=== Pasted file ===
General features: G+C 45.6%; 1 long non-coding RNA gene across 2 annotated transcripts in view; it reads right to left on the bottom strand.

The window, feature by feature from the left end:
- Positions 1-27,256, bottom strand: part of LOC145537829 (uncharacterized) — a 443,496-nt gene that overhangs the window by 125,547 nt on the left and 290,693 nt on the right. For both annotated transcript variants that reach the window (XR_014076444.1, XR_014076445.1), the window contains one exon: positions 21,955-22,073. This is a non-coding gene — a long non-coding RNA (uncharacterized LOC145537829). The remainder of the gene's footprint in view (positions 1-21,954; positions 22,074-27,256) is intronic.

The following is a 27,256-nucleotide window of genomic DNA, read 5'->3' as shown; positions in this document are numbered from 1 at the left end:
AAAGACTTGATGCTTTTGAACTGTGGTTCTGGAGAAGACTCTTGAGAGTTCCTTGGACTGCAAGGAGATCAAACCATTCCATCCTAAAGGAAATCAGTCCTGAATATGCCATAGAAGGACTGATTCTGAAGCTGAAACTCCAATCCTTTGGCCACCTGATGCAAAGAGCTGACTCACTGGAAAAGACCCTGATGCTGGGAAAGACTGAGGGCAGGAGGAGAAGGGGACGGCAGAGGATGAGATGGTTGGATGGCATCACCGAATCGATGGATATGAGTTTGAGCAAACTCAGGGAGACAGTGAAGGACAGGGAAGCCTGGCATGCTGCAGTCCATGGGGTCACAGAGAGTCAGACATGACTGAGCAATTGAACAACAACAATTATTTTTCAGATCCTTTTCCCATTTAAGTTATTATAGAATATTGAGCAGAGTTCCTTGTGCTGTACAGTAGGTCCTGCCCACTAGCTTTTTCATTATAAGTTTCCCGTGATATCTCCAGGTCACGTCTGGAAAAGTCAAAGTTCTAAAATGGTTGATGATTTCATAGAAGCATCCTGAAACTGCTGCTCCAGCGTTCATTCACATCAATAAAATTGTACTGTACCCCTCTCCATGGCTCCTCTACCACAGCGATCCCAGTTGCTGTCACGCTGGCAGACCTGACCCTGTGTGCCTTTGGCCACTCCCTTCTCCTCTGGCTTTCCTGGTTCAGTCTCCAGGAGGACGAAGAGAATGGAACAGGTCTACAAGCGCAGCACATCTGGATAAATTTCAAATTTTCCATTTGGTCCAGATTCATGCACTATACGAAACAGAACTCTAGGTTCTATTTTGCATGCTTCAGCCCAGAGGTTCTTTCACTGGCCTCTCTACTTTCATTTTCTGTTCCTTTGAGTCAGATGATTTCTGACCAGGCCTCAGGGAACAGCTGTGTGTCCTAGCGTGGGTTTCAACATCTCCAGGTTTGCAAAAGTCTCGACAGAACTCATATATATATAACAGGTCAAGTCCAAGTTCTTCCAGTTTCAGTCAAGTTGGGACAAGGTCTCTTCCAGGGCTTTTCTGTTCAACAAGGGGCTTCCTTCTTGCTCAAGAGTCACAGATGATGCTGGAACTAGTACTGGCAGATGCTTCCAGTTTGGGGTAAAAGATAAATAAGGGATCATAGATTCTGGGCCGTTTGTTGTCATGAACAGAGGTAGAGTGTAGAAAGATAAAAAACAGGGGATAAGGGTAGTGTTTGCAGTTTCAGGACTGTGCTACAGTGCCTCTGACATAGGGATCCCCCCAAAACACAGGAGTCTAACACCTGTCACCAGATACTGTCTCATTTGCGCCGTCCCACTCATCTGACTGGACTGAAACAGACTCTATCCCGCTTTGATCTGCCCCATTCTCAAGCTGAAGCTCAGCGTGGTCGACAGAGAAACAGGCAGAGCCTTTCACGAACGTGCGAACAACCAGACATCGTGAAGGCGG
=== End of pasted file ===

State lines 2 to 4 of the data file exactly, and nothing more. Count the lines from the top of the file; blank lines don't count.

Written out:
The window, feature by feature from the left end:
- Positions 1-27,256, bottom strand: part of LOC145537829 (uncharacterized) — a 443,496-nt gene that overhangs the window by 125,547 nt on the left and 290,693 nt on the right. For both annotated transcript variants that reach the window (XR_014076444.1, XR_014076445.1), the window contains one exon: positions 21,955-22,073. This is a non-coding gene — a long non-coding RNA (uncharacterized LOC145537829). The remainder of the gene's footprint in view (positions 1-21,954; positions 22,074-27,256) is intronic.

The following is a 27,256-nucleotide window of genomic DNA, read 5'->3' as shown; positions in this document are numbered from 1 at the left end: